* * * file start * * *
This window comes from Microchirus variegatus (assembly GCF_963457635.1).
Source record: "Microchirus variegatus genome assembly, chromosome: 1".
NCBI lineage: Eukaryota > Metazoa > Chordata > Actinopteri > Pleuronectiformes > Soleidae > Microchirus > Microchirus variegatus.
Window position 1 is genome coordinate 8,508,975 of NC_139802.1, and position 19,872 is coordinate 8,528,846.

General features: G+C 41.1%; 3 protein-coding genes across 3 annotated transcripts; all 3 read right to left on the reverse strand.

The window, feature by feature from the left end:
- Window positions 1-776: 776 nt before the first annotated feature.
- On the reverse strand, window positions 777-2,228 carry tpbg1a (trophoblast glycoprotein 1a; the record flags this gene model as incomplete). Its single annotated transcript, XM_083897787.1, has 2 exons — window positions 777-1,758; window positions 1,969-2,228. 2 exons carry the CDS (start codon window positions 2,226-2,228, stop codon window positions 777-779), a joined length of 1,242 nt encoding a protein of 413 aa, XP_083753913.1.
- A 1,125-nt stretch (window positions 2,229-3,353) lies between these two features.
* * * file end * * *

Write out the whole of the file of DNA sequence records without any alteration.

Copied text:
This window comes from Microchirus variegatus (assembly GCF_963457635.1).
Source record: "Microchirus variegatus genome assembly, chromosome: 1".
NCBI lineage: Eukaryota > Metazoa > Chordata > Actinopteri > Pleuronectiformes > Soleidae > Microchirus > Microchirus variegatus.
Window position 1 is genome coordinate 8,508,975 of NC_139802.1, and position 19,872 is coordinate 8,528,846.

General features: G+C 41.1%; 3 protein-coding genes across 3 annotated transcripts; all 3 read right to left on the reverse strand.

The window, feature by feature from the left end:
- Window positions 1-776: 776 nt before the first annotated feature.
- On the reverse strand, window positions 777-2,228 carry tpbg1a (trophoblast glycoprotein 1a; the record flags this gene model as incomplete). Its single annotated transcript, XM_083897787.1, has 2 exons — window positions 777-1,758; window positions 1,969-2,228. 2 exons carry the CDS (start codon window positions 2,226-2,228, stop codon window positions 777-779), a joined length of 1,242 nt encoding a protein of 413 aa, XP_083753913.1.
- A 1,125-nt stretch (window positions 2,229-3,353) lies between these two features.